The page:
Ear plugs

Outside Lands highlights that have nothing to do with music

|
(0)
Some people want to see as much of the Outside Lands line-up as possible. Some are into knowing how flat the polo field is.
PHOTO BY JOSH WITHERS

caitlin@sfbg.com

FESTIVAL I'm that person at the concert who is facing 90 degrees in the wrong direction when the DJ just busted everyone's ankles or the guitarist is smashing an axe on the drummer's head. I'm like: when did this festival relocate the bathrooms to the left of the Sunset Harmony Stage? The things we get excited over. Anyways, Outside Land producer Allen Scott of Another Planet Entertainment gave me (and now you!) some gems to hunt for and meditate on when the attention deficit takes over mid-John Fogerty.

McLaren Pass: You know that elevated pine glade up the hill from the horse corrals? During Hardly Strictly Bluegrass its luxuriously empty shade it is the perfect anti-crowd. In previous years of Outside Lands it's been purposed as a VIP section — but this year, says Scott "it'll be a surreal little experience." The once-mellow path that runs along the ridge will open onto "Food Truck Forest," a Mexican beer-and-burrito area dubbed "The Mission," and perhaps most excitingly, "Chocolands," where licorice lamp posts and gummi bear lanterns designed by a guy who does work for Family Guy and Tim Burton's films will hang over stands staffed by local chocolatiers.

Some numbers: Outside Lands gives $3 million to the Recreation and Parks Department in exchange for using Speedway Meadows. The festival employs 2,500 people during the course of the weekend, including 500 security guards — some of them mounted on horses for added scariness for all those people who for sure are not sneaking into the festival. 97 percent of the festie workers are local hires.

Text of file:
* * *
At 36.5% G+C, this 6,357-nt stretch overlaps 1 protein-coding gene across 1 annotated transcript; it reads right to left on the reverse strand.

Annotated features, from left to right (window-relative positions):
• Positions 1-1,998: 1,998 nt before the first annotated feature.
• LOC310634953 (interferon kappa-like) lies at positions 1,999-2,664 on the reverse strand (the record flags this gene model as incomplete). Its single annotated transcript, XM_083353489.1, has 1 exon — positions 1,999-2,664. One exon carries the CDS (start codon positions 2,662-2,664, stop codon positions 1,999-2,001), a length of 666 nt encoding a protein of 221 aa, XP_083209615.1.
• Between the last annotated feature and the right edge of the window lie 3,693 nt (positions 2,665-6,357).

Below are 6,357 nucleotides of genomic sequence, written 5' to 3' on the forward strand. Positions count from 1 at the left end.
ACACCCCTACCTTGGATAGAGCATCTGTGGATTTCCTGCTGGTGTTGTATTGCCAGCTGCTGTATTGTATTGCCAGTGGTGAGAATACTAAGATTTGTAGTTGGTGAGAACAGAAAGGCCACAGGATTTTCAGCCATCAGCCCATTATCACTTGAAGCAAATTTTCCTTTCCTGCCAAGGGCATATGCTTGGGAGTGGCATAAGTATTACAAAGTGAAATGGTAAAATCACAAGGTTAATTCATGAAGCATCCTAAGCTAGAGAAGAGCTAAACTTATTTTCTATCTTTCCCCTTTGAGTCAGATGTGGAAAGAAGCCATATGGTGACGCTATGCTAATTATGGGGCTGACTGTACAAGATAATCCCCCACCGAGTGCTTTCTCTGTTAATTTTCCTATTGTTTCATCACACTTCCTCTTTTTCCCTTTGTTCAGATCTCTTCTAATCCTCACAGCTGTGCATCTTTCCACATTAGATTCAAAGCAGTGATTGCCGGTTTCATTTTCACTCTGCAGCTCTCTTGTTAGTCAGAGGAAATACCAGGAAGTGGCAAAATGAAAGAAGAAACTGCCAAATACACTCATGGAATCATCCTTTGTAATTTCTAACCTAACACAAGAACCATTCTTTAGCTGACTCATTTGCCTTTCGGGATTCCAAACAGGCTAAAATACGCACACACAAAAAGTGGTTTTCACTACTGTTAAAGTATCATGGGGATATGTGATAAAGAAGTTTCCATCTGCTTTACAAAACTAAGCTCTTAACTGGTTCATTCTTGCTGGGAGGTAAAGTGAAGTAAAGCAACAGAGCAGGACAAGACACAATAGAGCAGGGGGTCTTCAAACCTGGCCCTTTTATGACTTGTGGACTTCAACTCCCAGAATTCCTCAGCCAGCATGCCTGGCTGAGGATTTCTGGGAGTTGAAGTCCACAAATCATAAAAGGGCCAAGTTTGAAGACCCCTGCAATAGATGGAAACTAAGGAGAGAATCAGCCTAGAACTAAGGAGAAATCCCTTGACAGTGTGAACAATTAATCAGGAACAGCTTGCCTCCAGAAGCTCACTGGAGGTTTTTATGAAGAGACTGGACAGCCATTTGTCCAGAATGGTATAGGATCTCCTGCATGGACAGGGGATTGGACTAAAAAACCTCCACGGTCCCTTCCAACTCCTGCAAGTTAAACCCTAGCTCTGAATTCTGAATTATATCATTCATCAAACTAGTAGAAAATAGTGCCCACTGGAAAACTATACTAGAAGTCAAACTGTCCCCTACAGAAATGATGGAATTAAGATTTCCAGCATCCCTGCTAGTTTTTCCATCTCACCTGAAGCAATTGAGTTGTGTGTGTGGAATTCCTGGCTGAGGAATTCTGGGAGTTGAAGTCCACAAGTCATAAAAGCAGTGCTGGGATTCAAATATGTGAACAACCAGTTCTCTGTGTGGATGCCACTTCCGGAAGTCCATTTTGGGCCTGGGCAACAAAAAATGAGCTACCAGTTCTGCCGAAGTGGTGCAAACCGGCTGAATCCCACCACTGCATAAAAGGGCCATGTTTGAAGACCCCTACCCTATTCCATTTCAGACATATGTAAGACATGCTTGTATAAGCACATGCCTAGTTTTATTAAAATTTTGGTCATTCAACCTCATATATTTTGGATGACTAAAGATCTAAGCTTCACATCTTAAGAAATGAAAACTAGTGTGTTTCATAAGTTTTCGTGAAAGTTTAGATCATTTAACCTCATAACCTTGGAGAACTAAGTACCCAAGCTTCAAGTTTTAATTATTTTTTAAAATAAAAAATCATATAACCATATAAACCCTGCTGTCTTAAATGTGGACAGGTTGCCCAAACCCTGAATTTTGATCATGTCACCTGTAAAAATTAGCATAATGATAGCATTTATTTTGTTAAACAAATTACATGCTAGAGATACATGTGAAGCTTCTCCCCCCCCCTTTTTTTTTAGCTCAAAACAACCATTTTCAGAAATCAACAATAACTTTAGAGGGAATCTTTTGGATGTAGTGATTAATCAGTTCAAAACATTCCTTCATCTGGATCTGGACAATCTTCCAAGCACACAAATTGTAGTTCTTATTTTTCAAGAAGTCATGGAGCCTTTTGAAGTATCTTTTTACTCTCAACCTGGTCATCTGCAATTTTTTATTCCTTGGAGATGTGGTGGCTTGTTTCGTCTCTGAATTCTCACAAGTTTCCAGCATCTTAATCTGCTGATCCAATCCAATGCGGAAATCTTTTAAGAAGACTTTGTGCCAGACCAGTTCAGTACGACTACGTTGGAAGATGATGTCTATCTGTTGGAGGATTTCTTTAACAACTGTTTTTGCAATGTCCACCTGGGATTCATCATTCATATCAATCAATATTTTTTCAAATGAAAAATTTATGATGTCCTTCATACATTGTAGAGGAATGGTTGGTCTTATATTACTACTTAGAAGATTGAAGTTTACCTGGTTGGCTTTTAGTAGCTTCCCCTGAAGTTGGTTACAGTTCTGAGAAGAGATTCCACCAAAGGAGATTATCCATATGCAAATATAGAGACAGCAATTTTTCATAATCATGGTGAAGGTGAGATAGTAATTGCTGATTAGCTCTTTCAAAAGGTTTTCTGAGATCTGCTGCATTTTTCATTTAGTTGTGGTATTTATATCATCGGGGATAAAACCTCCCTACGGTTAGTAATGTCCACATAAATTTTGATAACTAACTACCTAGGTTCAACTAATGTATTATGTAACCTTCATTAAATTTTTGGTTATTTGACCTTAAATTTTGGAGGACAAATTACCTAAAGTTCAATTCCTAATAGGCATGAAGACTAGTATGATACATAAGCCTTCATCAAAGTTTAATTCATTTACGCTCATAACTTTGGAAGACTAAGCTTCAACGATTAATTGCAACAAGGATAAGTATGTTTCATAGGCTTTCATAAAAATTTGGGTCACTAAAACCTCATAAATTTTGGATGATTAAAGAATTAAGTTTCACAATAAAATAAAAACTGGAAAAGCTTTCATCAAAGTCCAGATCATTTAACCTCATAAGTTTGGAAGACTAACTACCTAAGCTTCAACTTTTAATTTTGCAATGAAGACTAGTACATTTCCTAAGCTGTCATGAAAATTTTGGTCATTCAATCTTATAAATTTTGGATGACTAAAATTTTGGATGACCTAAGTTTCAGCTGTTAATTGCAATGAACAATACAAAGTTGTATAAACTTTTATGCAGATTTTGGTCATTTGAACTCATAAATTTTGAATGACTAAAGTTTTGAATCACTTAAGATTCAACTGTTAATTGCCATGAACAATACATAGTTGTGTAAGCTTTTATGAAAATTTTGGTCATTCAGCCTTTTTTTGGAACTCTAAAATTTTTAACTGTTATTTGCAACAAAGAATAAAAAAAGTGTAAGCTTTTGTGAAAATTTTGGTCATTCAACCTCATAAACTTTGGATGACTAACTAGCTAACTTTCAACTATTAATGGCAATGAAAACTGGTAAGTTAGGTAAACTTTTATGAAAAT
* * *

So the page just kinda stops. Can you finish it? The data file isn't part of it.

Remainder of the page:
Tighten it up: I was a serious pain in the ass about asking how people sneak into the festival (er, completely in the spirit of learning about the festival's infrastructure — obviously I advocate paying lots of money to Outside Lands). Scott, the intelligent festival spokesperson that he is, wouldn't give me anything juicy except that "we're beefing up one area of the park that has been an Achilles heel." And that he thinks that with measures like double fence layers around the festival very few people make it in without paying, so there.

Brush off: Perhaps you'll notice a distinct lack of underbrush along the north end of the park area between the Twin Peaks and Panhandle stages. This isn't a festival-driven pruning, Scott tells me — rather, Golden Gate Park arborists are attempting to return Speedway Meadows to its original design, which apparently involved a less bushy look.

Kitty city: I asked Scott what the biggest risk is that Outside Lands poses to Golden Gate Park's ecosystem. He may or may not have understood what I was asking because he answered: "feral cats." Apparently the fest has a responsibility to feed the furry devils and mitigate disturbance to their habitat. New area suggestion for next year: Tunalands.

Major lasers: Is the Polo Field feeling particularly level this year? According to Scott, the sense of equilibrium flooding your innermost soul during Phish's mega-set on Friday will be due in part to Rec and Parks having laser-graded the grassy expanse where the main stage resides.

OUTSIDE LANDS Fri/12-Sun/14, $85-450. Speedway Meadows, Golden Gate Park. www.sfoutsidelands.com

 

Related articles

Also from this author